COVID-19 quarantine life has forced us to abandon all sense of normalcy. Maybe you’re taking this time to try to lose weight or you’re worried about gaining weight because your exercise regime has been disrupted. We get you. While the weight gain isn’t caused by the disease itself, many people have noticed an increase in their weight due to the COVID-19 lifestyle.
Maintaining Healthy Eating Habits
COVID-19 is making it easier for us to have access to our home pantry. Now, we’re just a few steps away from our favorite snacks, and we may be stress-eating more than usual.
If you’re worried about weight gain or trying to lose some weight, it’s important to do so in a healthy manner! The best way is by keeping track of your eating habits.
Staying active is also important for your health during this time. The process of losing weight is 90% watching what you eat and 10% exercise.
Eating Habit 5 Tips for Weight Loss
- Do NOT go to bed within 2 hours after eating
- It has been shown that people who eat late at night (closer to bedtime) struggle more with losing weight.
- Begin every meal with a soup or a fruit/vegetable/salad
- Starting your meals this way fills up your stomach with foods lower in calories so you are able to satisfy your hunger with less calories overall
- Dr. Yen tip: “If you can’t see through it, you can’t have it” with respect to soup and salad dressings. (E.g. you should skip the caesar, ranch, thousand island and any creams or chowders. Exceptions: balsamic vinaigrette and tomato based soup)
- Stock up on healthy snacks– this way, you’ll get in the habit of munching on clean foods more often than unhealthy snacks!
- Dr. Yen tip: have non-carbohydrate snacks like nuts (but refrain from cashews and pistachios as they are high in calories), protein, (turkey, beef jerky, tofu), or fruit. Stay away from chips and cracker (essentially, any processed carbs)
- Write down your meals and snacks for the day.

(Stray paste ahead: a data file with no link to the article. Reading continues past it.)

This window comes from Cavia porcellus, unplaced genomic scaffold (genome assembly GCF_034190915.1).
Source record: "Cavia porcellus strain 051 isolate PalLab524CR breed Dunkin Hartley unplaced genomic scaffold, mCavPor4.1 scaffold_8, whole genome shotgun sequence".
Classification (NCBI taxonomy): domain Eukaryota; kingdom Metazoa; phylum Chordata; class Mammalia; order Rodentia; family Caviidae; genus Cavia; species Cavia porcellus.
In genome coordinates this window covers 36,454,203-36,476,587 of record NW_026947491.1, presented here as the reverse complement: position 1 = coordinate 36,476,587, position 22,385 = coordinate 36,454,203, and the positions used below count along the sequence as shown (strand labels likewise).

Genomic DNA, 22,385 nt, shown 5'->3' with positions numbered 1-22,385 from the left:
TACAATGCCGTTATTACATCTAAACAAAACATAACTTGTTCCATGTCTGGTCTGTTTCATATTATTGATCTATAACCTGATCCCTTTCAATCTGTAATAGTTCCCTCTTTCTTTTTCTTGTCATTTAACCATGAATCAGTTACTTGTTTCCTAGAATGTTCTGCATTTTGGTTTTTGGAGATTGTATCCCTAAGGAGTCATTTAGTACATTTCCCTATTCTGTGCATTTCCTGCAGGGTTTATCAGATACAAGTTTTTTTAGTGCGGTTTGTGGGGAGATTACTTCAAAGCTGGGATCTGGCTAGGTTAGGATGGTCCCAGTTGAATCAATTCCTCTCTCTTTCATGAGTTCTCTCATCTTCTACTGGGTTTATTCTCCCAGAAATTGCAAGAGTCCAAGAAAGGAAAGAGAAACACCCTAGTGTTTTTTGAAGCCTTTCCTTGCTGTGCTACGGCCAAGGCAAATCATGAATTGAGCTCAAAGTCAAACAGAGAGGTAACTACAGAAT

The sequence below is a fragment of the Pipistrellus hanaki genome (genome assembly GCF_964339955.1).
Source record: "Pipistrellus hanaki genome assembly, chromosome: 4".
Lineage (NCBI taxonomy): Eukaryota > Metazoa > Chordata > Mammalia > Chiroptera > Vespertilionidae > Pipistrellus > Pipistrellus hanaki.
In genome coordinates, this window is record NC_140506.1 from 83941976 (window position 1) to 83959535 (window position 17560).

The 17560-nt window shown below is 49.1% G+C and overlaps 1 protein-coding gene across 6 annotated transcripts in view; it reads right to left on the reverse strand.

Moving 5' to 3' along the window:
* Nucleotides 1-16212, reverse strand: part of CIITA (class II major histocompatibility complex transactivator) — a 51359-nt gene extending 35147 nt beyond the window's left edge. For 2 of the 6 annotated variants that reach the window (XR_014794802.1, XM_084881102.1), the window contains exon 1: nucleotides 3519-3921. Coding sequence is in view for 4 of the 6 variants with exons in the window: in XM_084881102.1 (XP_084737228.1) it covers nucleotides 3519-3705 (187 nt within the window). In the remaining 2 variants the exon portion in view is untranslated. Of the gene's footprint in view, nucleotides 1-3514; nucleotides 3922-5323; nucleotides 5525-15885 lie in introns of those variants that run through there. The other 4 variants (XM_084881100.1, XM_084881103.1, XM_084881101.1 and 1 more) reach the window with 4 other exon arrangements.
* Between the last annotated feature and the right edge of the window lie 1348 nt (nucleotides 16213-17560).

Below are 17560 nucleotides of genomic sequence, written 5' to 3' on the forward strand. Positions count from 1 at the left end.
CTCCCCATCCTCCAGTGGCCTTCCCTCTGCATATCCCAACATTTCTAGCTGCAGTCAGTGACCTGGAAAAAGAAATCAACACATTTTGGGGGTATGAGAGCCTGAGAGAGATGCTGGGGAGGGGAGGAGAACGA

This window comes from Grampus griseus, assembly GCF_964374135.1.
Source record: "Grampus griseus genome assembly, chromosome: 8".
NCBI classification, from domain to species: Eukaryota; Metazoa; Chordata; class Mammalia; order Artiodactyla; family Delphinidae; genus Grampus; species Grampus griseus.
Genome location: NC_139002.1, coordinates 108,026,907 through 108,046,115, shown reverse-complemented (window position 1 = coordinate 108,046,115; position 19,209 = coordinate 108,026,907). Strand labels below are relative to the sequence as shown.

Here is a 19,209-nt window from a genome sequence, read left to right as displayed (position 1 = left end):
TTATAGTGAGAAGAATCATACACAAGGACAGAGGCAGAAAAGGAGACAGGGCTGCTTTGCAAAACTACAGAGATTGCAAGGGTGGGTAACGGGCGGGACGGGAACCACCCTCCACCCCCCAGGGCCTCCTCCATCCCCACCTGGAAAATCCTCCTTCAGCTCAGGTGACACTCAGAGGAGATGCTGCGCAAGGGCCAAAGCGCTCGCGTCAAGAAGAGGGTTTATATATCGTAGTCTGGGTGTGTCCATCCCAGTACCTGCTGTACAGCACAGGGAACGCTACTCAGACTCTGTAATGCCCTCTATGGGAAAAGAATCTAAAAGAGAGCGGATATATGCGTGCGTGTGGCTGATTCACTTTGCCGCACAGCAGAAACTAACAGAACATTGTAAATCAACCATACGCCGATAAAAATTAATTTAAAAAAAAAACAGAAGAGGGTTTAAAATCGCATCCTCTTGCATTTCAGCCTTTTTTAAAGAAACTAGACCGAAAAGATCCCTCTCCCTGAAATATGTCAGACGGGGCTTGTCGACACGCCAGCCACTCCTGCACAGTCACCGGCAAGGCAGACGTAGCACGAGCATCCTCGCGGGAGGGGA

- You can keep a journal of the foods you’re eating everyday and then make changes based on where you see deficits in your food consumption. A food journal can help you make determined and observable changes based on your eating trends.
- Try to stick to the plate model. Half of every meal is fruit/vegetables. ¼ maximum carbohydrates, ¼ minimum protein. Watch these nutrition videos that our CEO, Dr. Sophia Yen helped fund.
All of these eating habits make it easier to set goals for yourself and stick to them!
Pro tip: a food journal can help you be more conscious of when you’re eating, too. Here are some cool templates you can copy or use for inspiration; you can also try an app for tracking your food like SparkPeople, LoseIt, and MyFitnessPal.
Learning more about serving sizes can also be useful in knowing how much of your nutrient Daily Value you are consuming.
Female-Specific aka Period related Weight Gain
Now, let’s talk about the difference between COVID-19 weight gain and period weight gain. If you menstruate, the hormones released by your body cause a fluctuation in your appetite and water weight. On average, people who are naturally menstruating, not on birth control, weigh a pound more than their counterparts who are on birth control because they are bloating up and down. Those who are on the pill, patch, or ring, stay at stable hormonal levels, with no bloat, and, thus, no weight fluctuations.
If you want to calm your fluctuating hormones, consider joining the Pandia Health community and getting your birth control delivered for FREE! Our expert doctors and PCAs can help you find a prescription that’s best for you, if you don’t have one already.
If you’re having trouble losing weight, it may be because you are a part of the 1 in 10 women who have Polycystic Ovarian Syndrome (PCOS). According to the National Institutes of Health. losing 10% of your body weight through exercise and healthy eating habits can help lessen other PCOS symptoms. PCOS can also be treated with the birth control pill, patch, or ring, although weight issues still need to be addressed through dietary changes and/or medications.
Being mindful and intentional with your eating habits can be useful during COVID-19 times and beyond. However, if you are experiencing unexplained changes, be sure to talk to your doctor/provider to figure out a plan that’s best for you.
This article is not, nor is it intended to be, a substitute for professional medical advice, diagnosis or treatment, and should never be relied upon for specific medical advice. Please consult YOUR doctor/provider before changing, stopping, or starting any medications.